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Effective Decision-Making in Organizations: Balancing Team Input and Leadership

Effective Decision-Making in Organizations: Balancing Team Input and Leadership

01-A Significant Waste Within An Organization

When leaders make decisive calls, but then team members continue to discuss and cannot reach a conclusion;

On the other hand, leaders who should allow for team decision-making may intervene and hinder the team’s motivation and autonomy.

There are many decisions that need to be made by a team every day. Which decisions should be authorized for team decision-making or consensus through meetings, and which should ultimately be made by the leader or key decision-makers?

Your AI-powerd meeting assistant – Huddles

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02-The One-Way Door and Two-Way Door in Decision Making

Firstly, I would like to share a concept with everyone: “One-Way Door” and “Two-Way Door” decisions.

“One-Way Door Decisions” are irreversible, significant in impact and can result in significant loss of team benefits and cause serious harm to customer value if done wrongly.

Faced with such critical decisions, we need to be extremely rigorous and careful in judgment. Leaders often need to gather the team to help them with thorough analysis through various methods including data modeling to analyze feasibility and risk. However, the final decision-maker is still the leader or partners of the company, and they are responsible for the outcome of the decision, while using Huddles, each meeting will produce a conclusion after the meeting ends, make a clear list of next steps.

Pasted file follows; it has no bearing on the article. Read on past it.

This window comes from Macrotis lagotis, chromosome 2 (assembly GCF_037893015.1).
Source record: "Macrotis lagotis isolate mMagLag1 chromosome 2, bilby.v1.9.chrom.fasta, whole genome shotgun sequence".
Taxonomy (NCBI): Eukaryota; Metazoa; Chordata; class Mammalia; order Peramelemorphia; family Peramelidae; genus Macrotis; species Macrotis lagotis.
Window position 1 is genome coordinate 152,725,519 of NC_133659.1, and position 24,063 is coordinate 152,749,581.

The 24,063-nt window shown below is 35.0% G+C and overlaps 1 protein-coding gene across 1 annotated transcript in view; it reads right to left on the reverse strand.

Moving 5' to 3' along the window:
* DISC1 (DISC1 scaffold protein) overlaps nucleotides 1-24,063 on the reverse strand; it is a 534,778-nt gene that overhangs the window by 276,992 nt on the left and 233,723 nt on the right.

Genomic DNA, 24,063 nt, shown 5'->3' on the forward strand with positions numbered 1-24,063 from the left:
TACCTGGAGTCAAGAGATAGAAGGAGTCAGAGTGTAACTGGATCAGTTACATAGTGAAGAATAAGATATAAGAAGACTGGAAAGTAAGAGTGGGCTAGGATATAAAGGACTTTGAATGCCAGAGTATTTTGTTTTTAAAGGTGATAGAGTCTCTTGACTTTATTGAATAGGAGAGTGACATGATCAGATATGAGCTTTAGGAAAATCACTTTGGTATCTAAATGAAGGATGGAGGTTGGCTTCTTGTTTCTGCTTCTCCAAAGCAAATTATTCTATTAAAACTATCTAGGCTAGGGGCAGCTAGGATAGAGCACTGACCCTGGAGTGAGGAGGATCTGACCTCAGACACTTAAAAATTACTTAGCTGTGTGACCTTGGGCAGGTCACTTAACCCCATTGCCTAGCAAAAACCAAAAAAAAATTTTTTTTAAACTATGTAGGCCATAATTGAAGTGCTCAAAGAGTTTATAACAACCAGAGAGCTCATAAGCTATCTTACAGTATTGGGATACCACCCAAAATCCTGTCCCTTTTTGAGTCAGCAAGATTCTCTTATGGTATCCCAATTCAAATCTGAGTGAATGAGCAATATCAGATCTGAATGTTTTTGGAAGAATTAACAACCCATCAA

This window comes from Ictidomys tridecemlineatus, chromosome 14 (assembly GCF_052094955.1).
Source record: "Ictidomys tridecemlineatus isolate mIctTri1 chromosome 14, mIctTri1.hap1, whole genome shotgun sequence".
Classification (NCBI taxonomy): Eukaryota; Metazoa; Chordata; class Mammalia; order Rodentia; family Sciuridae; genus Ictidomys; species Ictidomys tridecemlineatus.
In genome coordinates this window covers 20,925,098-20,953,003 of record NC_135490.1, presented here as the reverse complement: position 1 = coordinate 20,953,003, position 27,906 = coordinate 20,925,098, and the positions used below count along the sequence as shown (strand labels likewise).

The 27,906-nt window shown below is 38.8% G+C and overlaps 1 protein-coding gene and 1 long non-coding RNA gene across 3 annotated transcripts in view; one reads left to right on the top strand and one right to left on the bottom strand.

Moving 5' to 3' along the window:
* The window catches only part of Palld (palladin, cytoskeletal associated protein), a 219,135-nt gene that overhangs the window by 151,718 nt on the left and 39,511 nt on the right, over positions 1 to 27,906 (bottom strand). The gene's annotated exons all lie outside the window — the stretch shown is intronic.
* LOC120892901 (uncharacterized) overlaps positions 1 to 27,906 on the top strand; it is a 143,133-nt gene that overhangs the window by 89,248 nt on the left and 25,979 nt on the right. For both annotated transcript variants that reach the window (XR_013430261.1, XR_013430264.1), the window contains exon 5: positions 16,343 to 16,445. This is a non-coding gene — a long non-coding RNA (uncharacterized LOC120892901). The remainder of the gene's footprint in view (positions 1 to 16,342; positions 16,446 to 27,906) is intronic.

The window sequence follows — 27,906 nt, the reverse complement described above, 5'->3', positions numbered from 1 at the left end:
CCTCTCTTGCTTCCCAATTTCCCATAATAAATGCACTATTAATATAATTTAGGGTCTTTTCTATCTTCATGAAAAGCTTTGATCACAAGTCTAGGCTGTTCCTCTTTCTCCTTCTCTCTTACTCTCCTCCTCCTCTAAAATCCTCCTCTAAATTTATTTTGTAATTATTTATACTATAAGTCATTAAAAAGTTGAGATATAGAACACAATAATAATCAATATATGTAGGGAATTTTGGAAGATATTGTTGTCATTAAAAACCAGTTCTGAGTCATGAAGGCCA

Fortunately, “One-Way Door” decisions usually do not require haste, which means you have time to spend on thinking and analysis.

For example, decisions such as whether to enter a new market or a new race track for the future of the company’s strategies. For team leaders, a simple metric is whether this decision helps the team achieve its goals and produces significant impacts on team benefits.

“Two-Way Door Decisions” give you the opportunity to make a decision first and then gradually execute and move forward. During the process, if there are any effects or reactions, you have the opportunity to adjust and change your actions at any time. Even if you make the wrong decision, you can step back and make the decision again.

“Two-Way Door Decisions,” sometimes called “Rolling Decisions,” is an apt representation. Essentially, we can focus on the next step of the decision: if it’s right, we move forward; if it’s wrong, we step back.

In fact, most of the decisions we face daily, whether as leaders or a team, are “Two-Way Door” decisions.

03-Waste Caused

A common trap for large organizations is making “one-size-fits-all” decisions, which severely impair the company’s speed and creativity.

  • Jeff Bezos (Founder of Amazon)
  • I have to admit that I’ve seen many leaders who spend more time and energy on decisions in the “two-way door” category, without consciously training themselves on their abilities to make decisions in the “one-way door” category or even think about those topics.

This kind of behavior can result in the team becoming overly dependent on the leader, losing their autonomy, and not being clear about what they can or cannot decide on their own, and simply asking the leader for everything.